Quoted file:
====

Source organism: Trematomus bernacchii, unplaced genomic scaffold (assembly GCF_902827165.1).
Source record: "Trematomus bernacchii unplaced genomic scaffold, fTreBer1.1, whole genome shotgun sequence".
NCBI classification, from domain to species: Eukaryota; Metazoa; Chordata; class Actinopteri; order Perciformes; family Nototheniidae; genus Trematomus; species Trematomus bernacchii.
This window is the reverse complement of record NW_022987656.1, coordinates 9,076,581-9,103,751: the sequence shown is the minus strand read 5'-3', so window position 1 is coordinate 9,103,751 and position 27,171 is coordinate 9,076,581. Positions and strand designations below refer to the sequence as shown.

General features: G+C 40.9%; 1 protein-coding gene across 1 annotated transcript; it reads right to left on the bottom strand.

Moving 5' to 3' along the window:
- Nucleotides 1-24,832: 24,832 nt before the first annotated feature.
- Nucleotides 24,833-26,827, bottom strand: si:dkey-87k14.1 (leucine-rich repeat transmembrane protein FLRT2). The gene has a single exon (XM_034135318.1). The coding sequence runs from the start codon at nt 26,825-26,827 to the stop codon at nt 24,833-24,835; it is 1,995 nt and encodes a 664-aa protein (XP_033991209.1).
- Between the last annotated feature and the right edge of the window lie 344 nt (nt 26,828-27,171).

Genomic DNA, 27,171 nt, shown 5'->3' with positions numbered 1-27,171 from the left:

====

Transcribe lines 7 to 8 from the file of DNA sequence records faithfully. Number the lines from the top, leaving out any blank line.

- Nucleotides 1-24,832: 24,832 nt before the first annotated feature.
- Nucleotides 24,833-26,827, bottom strand: si:dkey-87k14.1 (leucine-rich repeat transmembrane protein FLRT2). The gene has a single exon (XM_034135318.1). The coding sequence runs from the start codon at nt 26,825-26,827 to the stop codon at nt 24,833-24,835; it is 1,995 nt and encodes a 664-aa protein (XP_033991209.1).